From the Departments of Psychology and Logopedics (Haljas, Räikkönen) and Psychology and Logopedics, Faculty of Medicine (Lahti), and Helsinki Collegium for Advanced Studies (Lahti), University of Helsinki, Helsinki, Finland; Department of Epidemiology (Amare, Alizadeh, Snieder), University of Groningen, University Medical Center Groningen, Groningen, the Netherlands; Harvard Medical School (Hsu), Boston, Massachusetts; Institute for Molecular Medicine Finland (FIMM) (Groop), Helsinki, Finland; Lund University Diabetes Centre (Groop), Lund University, Lund, Sweden; Department of General Practice and Primary Health Care (Eriksson), University of Helsinki and Helsinki University Hospital; Folkhälsan Research Center (Eriksson), Helsinki, Finland; Department of Medicine (Mosley), University of Mississippi Medical Center, Jackson, Mississippi; Department of Epidemiology, School of Public Health (Newman), University of Pittsburgh, Pittsburgh, Pennsylvania; Department of Medicine, Section of General Internal Medicine (Murabito), Boston University School of Medicine, Boston; Boston University and National Heart, Lung, and Blood Institute's Framingham Heart Study, Framingham, Massachusetts (Murabito); Departments of Epidemiology and Psychiatry (Tiemeier), Erasmus University Medical Center, Rotterdam, the Netherlands; Translational Gerontology Branch (Tanaka), National Institute on Aging, Baltimore, Maryland; Genetic Epidemiology Unit, Department of Epidemiology (van Duijn), Erasmus University Medical Center, Rotterdam; Centre for Medical Systems Biology (van Duijn), Leiden, the Netherlands; Department of Internal Medicine, Division of Geriatrics (Ding), Wake Forest University, Winston-Salem, North Carolina; University of Exeter Medical School (Llewellyn), Exeter, UK; Rush Alzheimer's Disease Center (Bennett), Chicago, Illinois; Florida State University, College of Medicine (Terracciano), Tallahassee, Florida; Laboratory of Epidemiology and Population Sciences (Launer), National Institute on Aging, Bethesda, Maryland; Department of Psychiatry and Psychotherapy (Grabe), Helios Hospital Stralsund; Department of Psychiatry and Psychotherapy (Grabe) and Institute for Community Medicine (Teumer), University Medicine Greifswald; German Center for Neurodegenerative Diseases (Grabe), Site Rostock/Greifswald, Greifswald, Germany; Institute of Epidemiology II, Mental Health Research Unit, Helmholtz Zentrum München (Ladwig), German Research Center for Environmental Health, Neuherberg, Germany; Psychosomatic Medicine and Psychotherapy (Ladwig), Universitäts-Klinikum Rechts der Isar, Technische Universität München, Munich, Germany & German Center for Diabetes Research (DZD), München-Neuherberg, Germany; Department of Preventive Medicine (Cornelis), Northwestern University Feinberg School of Medicine, Chicago, Illinois; and Department of Epidemiology, School of Public Health (Kardia, Ware, Smith), and Survey Research Center, Institute for Social Research (Ware, Smith), University of Michigan, Ann Arbor, Michigan.

Objective: Shared genetic background may explain phenotypic associations between depression and Type 2 diabetes (T2D). We aimed to study, on a genome-wide level, if genetic correlation and pleiotropic loci exist between depressive symptoms and T2D or glycemic traits.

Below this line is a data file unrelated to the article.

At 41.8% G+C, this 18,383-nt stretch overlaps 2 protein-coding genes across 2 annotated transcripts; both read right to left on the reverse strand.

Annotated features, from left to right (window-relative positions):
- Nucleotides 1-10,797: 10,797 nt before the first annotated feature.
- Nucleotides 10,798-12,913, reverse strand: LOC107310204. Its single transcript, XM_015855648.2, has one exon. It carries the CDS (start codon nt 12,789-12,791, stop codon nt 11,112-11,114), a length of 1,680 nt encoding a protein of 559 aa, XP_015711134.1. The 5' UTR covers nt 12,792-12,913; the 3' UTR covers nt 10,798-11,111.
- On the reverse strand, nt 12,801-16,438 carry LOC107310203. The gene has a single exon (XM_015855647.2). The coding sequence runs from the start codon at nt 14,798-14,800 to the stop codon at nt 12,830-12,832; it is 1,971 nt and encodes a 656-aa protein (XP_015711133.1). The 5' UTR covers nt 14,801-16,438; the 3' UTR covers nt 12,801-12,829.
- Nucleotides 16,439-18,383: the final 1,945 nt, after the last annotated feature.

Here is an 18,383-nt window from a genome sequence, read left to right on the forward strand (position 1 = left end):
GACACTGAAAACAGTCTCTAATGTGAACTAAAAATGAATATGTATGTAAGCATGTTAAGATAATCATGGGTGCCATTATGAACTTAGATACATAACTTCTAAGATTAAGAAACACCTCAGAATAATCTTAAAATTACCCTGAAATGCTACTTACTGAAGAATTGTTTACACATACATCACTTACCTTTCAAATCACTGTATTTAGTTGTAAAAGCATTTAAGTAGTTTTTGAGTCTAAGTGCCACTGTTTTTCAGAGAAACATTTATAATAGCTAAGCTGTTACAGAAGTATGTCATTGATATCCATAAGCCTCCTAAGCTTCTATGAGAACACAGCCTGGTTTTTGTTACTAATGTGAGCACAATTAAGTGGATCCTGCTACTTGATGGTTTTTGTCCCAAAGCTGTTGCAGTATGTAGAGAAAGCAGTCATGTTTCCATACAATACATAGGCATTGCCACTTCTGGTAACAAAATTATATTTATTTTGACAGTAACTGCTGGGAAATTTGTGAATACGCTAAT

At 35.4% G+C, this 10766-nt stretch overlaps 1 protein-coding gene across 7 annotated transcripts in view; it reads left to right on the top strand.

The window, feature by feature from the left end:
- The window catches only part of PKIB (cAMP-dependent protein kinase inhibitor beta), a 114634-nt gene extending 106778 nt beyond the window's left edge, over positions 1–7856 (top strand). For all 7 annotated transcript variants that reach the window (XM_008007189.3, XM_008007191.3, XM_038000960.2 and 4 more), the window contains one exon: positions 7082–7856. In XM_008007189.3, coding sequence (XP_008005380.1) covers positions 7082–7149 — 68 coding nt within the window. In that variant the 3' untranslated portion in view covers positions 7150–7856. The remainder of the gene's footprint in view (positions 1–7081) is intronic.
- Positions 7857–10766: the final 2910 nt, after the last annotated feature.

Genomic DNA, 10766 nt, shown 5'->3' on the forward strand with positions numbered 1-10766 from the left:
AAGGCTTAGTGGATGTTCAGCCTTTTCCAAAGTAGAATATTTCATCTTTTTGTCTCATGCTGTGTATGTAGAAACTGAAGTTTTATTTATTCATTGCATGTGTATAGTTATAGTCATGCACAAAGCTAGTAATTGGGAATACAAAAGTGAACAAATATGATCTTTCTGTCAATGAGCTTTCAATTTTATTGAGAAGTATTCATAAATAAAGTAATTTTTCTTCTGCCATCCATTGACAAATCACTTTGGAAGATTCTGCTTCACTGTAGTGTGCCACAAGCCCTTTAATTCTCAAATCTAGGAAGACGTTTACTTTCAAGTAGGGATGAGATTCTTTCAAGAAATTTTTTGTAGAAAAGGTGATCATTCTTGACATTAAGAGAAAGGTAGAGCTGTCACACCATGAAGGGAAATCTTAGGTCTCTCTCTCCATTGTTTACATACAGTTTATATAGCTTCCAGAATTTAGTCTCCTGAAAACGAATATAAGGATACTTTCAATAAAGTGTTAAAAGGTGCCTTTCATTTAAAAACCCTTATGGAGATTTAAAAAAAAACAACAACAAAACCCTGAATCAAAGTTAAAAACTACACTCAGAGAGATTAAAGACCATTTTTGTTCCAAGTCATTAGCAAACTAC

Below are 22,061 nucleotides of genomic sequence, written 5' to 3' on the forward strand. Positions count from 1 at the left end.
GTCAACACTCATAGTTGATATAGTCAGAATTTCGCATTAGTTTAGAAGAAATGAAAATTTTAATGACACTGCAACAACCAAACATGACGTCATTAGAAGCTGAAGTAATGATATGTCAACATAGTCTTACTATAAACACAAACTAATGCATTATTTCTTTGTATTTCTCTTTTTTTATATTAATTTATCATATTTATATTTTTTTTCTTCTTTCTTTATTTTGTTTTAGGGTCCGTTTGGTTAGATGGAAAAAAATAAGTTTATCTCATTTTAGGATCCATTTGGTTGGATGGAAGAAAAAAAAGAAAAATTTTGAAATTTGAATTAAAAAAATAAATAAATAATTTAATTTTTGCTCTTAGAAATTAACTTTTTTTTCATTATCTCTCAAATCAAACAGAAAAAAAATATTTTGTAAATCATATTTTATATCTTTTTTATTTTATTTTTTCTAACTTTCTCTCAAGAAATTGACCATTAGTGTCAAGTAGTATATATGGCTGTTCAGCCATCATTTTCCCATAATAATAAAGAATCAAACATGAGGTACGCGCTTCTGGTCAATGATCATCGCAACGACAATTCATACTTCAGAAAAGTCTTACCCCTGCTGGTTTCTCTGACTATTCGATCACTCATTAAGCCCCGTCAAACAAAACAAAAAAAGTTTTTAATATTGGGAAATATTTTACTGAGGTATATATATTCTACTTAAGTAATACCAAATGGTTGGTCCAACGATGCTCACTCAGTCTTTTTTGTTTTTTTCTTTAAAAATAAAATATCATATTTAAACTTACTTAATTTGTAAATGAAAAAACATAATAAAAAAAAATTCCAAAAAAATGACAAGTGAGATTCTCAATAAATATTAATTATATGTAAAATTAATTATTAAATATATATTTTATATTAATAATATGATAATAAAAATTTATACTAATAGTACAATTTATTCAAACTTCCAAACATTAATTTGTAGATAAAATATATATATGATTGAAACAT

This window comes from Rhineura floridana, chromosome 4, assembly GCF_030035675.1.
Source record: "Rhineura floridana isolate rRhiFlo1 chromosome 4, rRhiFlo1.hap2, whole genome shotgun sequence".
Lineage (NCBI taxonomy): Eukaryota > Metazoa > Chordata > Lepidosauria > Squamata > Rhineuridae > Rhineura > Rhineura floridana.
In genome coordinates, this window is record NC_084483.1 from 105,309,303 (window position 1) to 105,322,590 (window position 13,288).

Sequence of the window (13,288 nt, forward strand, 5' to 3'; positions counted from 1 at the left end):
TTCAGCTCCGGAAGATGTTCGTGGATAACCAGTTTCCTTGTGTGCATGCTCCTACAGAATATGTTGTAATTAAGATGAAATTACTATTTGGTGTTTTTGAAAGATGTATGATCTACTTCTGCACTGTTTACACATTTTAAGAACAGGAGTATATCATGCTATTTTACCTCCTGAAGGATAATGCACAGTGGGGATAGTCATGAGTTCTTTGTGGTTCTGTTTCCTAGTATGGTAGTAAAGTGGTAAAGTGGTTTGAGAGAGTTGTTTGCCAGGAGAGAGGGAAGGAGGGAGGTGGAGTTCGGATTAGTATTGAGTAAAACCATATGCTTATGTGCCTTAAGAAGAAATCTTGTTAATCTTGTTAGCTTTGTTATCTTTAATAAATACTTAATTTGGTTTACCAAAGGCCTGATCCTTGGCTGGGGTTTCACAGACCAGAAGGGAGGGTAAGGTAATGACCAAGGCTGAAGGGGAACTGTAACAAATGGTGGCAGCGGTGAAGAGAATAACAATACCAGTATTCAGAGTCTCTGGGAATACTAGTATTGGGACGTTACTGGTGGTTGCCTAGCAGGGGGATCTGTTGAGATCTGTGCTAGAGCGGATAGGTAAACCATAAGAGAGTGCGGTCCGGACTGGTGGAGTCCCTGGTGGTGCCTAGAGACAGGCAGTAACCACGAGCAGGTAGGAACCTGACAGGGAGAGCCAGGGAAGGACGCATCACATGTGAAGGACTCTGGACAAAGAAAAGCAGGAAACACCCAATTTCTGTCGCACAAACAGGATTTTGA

Methods: We estimated single-nucleotide polymorphism (SNP)-based heritability and analyzed genetic correlation between depressive symptoms and T2D and glycemic traits with the linkage disequilibrium score regression by combining summary statistics of previously conducted meta-analyses for depressive symptoms by CHARGE consortium (N = 51,258), T2D by DIAGRAM consortium (N = 34,840 patients and 114,981 controls), fasting glucose, fasting insulin, and homeostatic model assessment of β-cell function and insulin resistance by MAGIC consortium (N = 58,074). Finally, we investigated pleiotropic loci using a bivariate genome-wide association study approach with summary statistics from genome-wide association study meta-analyses and reported loci with genome-wide significant bivariate association p value (p < 5 × 10). Biological annotation and function of significant pleiotropic SNPs were assessed in several databases.

Results: The SNP-based heritability ranged from 0.04 to 0.10 in each individual trait. In the linkage disequilibrium score regression analyses, depressive symptoms showed no significant genetic correlation with T2D or glycemic traits (p > 0.37). However, we identified pleiotropic genetic variations for depressive symptoms and T2D (in the IGF2BP2, CDKAL1, CDKN2B-AS, and PLEKHA1 genes), and fasting glucose (in the MADD, CDKN2B-AS, PEX16, and MTNR1B genes).

Conclusions: We found no significant overall genetic correlations between depressive symptoms, T2D, or glycemic traits suggesting major differences in underlying biology of these traits. However, several potential pleiotropic loci were identified between depressive symptoms, T2D, and fasting glucose, suggesting that previously established phenotypic associations may be partly explained by genetic variation in these specific loci.
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http://dx.doi.org/10.1097/PSY.0000000000000555DOI Listing
http://www.ncbi.nlm.nih.gov/pmc/articles/PMC6051528PMC
April 2018